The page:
Also very dependent on draws, they have an advantage in the fact that you don’t know how many copies of [card]blade-flurry[/card] they run, and you don’t know if they have a buff for their weapon in hand, so it’s difficult to play around their AoE. That being said, try to get your hedge minions out early to avoid getting swept. Some variants are running [card]alexstrasza[/card], so don’t get cocky and focus on being the control player in this match-up. Since they won’t be running [card]fan-of-knives[/card] too often, your [card]imp-losion[/card] is a huge swing, so use it wisely. That being said, rogues aren’t very common right now and there are no very popular lists at the moment, so it’s difficult to play around a deck you can’t identify so easily. Remember to watch out for [card]tinkers-sharpsword-oil[/card] since that can give them tremendous reach.
Pretty even and fast match-up, your best friends here will be [card]haunted-creeper[/card] and [card]voidwalker[/card]. The single most important factor in how this turns out is how you play around their secrets, so always think about what would make sense for them to run and play around it. [card]haunted-creeper[/card] is excellent for checking traps, try to predict by seeing what else is in their decks: if [card]knife-juggler[/card] is included, they will most probably run [card]snake-trap[/card], if they are a face deck, check for [card]explosive-trap[/card] (but not before putting that [card]nerubian-egg[/card] on the board!), and remember that they will surely include at least 1 [card]freezing-trap[/card], so test for that by attacking with a minion that has a good battlecry (for example, [card]defender-of-argus[/card]).
Shaman[cardinsert card=”lightning-storm” float=”right”]
Shamans will be looking to answer your early threats with [card]rockbiter-weapon[/card] and [card]earth-shock[/card], so put up lots of threats to outpace them. Change gears after turn 3, since they’ll be looking to maximise value from their [card]lightning-storm[/card]. Keep track of their overload so you know what to expect on the following turn, and take advantage of their board flooding by playing out a cheap [card]sea-giant[/card] when you get the chance. This is a pretty hard match-up when they draw into 2x [card]lightning-storm[/card], but with a little luck you’ll be able to manage it.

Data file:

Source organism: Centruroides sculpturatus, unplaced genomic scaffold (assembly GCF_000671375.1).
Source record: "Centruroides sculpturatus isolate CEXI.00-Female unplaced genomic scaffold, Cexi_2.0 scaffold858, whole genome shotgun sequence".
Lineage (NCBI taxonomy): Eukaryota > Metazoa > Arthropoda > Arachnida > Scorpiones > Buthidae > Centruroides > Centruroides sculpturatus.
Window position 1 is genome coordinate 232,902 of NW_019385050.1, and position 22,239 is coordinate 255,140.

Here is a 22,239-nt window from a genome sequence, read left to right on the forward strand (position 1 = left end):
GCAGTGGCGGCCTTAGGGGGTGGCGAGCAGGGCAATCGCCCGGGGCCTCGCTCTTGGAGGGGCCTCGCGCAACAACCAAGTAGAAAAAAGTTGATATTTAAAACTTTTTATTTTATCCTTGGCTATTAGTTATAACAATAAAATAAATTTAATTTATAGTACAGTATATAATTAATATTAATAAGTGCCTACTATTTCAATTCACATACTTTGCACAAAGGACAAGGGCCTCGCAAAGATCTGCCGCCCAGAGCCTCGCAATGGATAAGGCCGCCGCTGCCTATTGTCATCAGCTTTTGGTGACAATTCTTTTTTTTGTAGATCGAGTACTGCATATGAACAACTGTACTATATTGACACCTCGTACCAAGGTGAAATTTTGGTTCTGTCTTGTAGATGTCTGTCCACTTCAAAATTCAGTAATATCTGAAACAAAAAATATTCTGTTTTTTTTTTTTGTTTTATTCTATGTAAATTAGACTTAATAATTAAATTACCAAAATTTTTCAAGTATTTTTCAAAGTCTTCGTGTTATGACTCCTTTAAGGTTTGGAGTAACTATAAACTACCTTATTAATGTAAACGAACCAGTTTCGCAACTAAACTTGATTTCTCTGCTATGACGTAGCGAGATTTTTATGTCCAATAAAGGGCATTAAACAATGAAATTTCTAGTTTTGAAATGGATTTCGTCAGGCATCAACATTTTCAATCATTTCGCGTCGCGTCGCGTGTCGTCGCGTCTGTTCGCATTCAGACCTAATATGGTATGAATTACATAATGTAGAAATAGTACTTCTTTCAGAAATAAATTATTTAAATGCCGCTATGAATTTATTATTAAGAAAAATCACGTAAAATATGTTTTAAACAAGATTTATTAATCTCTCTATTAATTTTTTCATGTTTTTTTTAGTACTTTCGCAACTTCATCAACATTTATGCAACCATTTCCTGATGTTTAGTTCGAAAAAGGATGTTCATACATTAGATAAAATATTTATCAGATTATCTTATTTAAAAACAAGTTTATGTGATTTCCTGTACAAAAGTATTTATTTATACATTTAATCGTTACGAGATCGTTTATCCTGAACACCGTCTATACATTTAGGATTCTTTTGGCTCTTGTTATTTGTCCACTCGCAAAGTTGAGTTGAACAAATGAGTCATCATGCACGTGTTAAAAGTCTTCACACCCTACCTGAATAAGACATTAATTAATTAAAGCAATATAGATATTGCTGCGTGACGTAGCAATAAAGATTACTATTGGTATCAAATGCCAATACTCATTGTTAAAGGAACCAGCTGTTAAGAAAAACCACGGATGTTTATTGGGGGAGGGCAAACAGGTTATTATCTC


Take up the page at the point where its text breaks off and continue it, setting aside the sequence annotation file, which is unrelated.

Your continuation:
The most prevalent mage decks on the ladder at the moment are mech mage (Kibler and Strifecro variants). Luckily for you, if you get an [card]undertaker[/card] start your minions should be able to come out ahead. Remember to deal with their [card]mechwarper[/card] as fast as you can, since otherwise the game will snowball in their favor. [card]goblin-blastmage[/card] is a huge threat, so try to delay it by clearing their mechs. Neither of these variants run AoE, so it’s safe to overextend against mages in the current meta. [card]flame-imp[/card] is also really good to trade into their [card]snowchugger[/card] and generate some mana debt. If they don’t get a clutch [card]unstable-portal[/card] (which Kibler and Strifecro don’t run which is good news), this match-up slightly favours you.
One of the reasons I started writing guides for this site was that I thought it would help me rethink everything and come out with a better understanding for the game. I was right, whilst writing this article, I played zoo all the way from rank 4 to rank 1 and I hope to make legend pretty soon with the scarce time I have left. Writing about all these concepts got them stuck in my mind and I found myself debating out loud what the best play would be in any and every single scenario. In the end, I think zoo is a great deck to pick up and play since it takes you back to the basics of the game. When there’s less combos and gimmicks and it’s all about the board state and combat, you think these things through a lot more, and come out a better player because of it. I hope that after reading this guide, you’ll have a better understanding of zoo and the game in general, and hopefully even make legend using all you’ve learned. Thank you for reading, and as always, please leave your comments and questions below!